I recognise that the death of a British soldier or an RUC member causes great trauma and grief for their families and friends. No matter about their role in the conflict the loss at a personal level is massive and regrettable. If we are to have a real healing process then anti-republican sentiment in this country will have to recognise that the families of IRA volunteers go through exactly the same pain and grief and all of us have to recognise that the families of non combatants have an extra special burden to bear. No section of our people has a monopoly on suffering.

If we are to have a lasting peace there can be no restrictions imposed on fact, grief, sense of loss or shared responsibilities. There must be no grief more worthy than any others
 
In war all sides do terrible things. The IRA have done terrible things.

That is the nature of war but it does not excuse the awfulness of some incident. But at least the IRA has acknowledged its actions. The British Army and RUC have not. The securocrats have managed to cover-up British forces' direct involvement in the killings of almost 400 people.

They have also successfully covered up their complicity in the murders of hundreds of others through collusion between loyalist groups and British military intelligence and other intelligence agencies. The Brian Nelson case is probably the most notorious. A British agent, with the crucial role within the UDA, Nelson decided who was targeted for death and he worked from files supplied by his British intelligence handlers. He was also the key player in the importation from apartheid South Africa of hundreds of rifles, guns, hand grenades and rocket launchers, which were used and are still being used, to kill nationalists.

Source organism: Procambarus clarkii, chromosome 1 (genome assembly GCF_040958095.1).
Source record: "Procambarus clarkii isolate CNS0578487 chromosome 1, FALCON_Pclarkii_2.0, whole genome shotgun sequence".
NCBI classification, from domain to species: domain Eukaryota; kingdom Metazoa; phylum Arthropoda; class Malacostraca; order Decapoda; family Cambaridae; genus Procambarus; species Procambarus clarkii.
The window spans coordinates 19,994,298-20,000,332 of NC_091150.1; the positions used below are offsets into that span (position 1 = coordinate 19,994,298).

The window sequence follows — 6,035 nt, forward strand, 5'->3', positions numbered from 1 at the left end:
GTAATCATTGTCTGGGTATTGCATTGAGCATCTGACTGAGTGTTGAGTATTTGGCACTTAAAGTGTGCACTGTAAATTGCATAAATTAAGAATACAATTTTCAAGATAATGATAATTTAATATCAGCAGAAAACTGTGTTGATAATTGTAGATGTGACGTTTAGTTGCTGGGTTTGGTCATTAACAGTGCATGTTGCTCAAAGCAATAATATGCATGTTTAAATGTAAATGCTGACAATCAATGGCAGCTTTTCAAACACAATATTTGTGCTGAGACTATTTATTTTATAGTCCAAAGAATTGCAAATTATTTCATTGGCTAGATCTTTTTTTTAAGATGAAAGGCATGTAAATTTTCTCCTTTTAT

These are the realities of conflict which we must deal with if we are to ensure that our past never again repeats itself. The running sores of this conflict have to be addressed in an honest and forthright fashion.

The Good Friday Agreement covers much of these matters but the truth around Bloody Sunday; the Brian Nelson Affair and collusion; the beating to death of Robert Hamill; the siege of the Garvaghy Road; the Dublin and Monaghan bombs - that truth must be also uncovered.

If we are to have a lasting peace there can be no restrictions imposed on fact, grief, sense of loss or shared responsibilities. There must be no grief more worthy than any others.

This will not be easy. The negotiations were not easy. Getting to this point in our history was not easy. For republicans it meant taking enormous political risks.

Sinn Féin is an Irish republican party. Our primary goals are about the reconquest of Ireland by the people of Ireland.